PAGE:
Time required

30 minutes to 1 hour per test

How to do it

  1. Pick what you’ll test. Choose something, such as a sketch, prototype, or even a “competitor’s product” that might help users accomplish their goals.
  2. Plan the test. Schedule a research-planning meeting and invite anyone who has an interest in what you’d like to test (using your discretion, of course). Align the group on the scenarios the test will center around, which users should participate (and how you’ll recruit them), and which members of your team will moderate and observe. Prepare a usability test script (example).
  3. Recruit users and inform their consent. Provide a way for potential participants to sign up for the test. Pass along to participants an agreement explaining what participation will entail. Clarify any logistical expectations, such as screen sharing, and pass along links or files of whatever it is you’re testing.
  4. Run the tests. Moderators should verbally confirm with the participant that it’s okay to record the test, ask participants to think outloud, and otherwise remain silent. Observers should contribute to a rolling issues log. Engage your team in a post-interview debrief after each test.
  5. Discuss the results. Schedule a 90-minute collaborative synthesis meeting to discuss issues you observed, and any questions these tests raise concerning user needs. Conclude the meeting by determining how the team will use what it learned in service of future design decisions.

Example from 18F

Additional resources

Applied in government research

No PRA implications. First, any given usability test should involve nine or fewer users. Additionally, the PRA explicitly exempts direct observation and non-standardized conversation, 5 CFR 1320.3(h)3. It also specifically excludes tests of knowledge or aptitude, 5 CFR 1320.3(h)7, which is essentially what a usability test tests. See the methods for Recruiting and Privacy for more tips on taking input from the public.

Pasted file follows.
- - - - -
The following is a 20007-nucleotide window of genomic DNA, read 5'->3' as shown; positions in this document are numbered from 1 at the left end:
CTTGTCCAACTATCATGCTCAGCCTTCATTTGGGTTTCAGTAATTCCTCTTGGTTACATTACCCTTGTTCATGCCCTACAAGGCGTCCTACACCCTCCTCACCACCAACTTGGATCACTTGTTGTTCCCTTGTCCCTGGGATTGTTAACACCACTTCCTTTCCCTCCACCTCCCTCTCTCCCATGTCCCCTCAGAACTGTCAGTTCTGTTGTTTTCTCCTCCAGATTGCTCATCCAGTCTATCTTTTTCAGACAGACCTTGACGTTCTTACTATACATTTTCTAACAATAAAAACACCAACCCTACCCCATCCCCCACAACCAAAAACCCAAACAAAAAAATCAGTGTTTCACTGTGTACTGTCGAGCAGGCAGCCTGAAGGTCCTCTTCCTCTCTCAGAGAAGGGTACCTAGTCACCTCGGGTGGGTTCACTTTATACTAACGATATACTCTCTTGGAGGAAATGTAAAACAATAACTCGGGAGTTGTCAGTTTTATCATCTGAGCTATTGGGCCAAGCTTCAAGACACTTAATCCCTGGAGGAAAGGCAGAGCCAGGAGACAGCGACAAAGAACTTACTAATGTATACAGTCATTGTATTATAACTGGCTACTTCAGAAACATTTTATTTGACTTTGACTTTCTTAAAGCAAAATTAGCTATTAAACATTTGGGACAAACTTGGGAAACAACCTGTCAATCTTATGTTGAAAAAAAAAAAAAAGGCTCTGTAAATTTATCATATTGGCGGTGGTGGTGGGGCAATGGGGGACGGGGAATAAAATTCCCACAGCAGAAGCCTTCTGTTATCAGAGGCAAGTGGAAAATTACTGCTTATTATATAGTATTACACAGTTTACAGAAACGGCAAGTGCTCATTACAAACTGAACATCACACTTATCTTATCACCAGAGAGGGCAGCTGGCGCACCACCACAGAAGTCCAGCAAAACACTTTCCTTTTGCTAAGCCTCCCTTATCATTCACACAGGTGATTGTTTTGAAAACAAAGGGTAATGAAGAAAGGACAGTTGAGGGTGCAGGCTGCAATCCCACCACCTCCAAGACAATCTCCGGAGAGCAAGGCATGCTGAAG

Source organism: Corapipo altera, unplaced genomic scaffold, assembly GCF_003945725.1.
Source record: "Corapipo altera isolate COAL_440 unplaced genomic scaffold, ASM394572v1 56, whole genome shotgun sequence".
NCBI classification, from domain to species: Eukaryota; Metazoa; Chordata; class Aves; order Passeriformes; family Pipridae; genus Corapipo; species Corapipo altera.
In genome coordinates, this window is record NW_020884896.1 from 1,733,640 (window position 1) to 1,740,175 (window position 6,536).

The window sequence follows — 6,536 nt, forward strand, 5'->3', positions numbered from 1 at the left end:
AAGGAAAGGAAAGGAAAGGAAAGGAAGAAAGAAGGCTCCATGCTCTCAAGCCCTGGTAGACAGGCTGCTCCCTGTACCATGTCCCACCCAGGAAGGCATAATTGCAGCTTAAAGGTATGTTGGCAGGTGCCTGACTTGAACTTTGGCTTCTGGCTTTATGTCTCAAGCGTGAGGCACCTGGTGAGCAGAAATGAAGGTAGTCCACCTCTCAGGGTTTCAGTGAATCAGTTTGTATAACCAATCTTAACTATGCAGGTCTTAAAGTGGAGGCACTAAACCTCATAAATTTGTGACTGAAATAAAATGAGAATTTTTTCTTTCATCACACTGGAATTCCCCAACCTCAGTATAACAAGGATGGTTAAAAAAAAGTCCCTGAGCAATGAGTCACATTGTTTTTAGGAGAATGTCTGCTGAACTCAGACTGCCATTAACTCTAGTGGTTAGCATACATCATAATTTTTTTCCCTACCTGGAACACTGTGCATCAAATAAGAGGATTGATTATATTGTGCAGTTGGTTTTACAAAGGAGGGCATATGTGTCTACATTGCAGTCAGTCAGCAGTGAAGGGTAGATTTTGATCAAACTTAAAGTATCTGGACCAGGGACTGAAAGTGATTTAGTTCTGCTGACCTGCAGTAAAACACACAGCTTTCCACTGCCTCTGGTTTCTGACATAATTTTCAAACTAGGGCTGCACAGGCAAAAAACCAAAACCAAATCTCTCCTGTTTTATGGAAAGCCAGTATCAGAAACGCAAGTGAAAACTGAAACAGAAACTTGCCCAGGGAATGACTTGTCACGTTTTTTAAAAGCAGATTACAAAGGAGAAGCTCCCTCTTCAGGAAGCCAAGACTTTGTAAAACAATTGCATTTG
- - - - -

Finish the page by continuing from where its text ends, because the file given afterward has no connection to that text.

18F

Visual preference testing

What

A method that allows potential users to review and provide feedback on a solution’s visual direction.

Why

To align the established branding guidelines and attributes of a solution with the way end users view the overall brand and emotional feel.

Time required

4-12 hours for style tiles. 30 minutes per participant to get feedback.

How to do it

  1. Create iterations of a style tile that represent directions a final visual design may follow. If branding guidelines or attributes don’t exist, establish them with stakeholders beforehand.
  2. Interview participants about their reaction to the style tiles.
    • Ask questions as objectively as possible.
    • Align questions with the branding guidelines and attributes your project must incorporate.
    • As far as possible, allow participants to provide their feedback unmoderated or at the end of your research.
  3. Compare the results of your research with the agency’s published branding guidelines and attributes.
  4. Publish the results to the complete product team and decide which direction will guide future design efforts.

Additional resources

Applied in government research

No PRA implications. The PRA explicitly exempts direct observation and non-standardized conversation, 5 CFR 1320.3(h)3. See the methods for Recruiting and Privacy for more tips on taking input from the public.

18F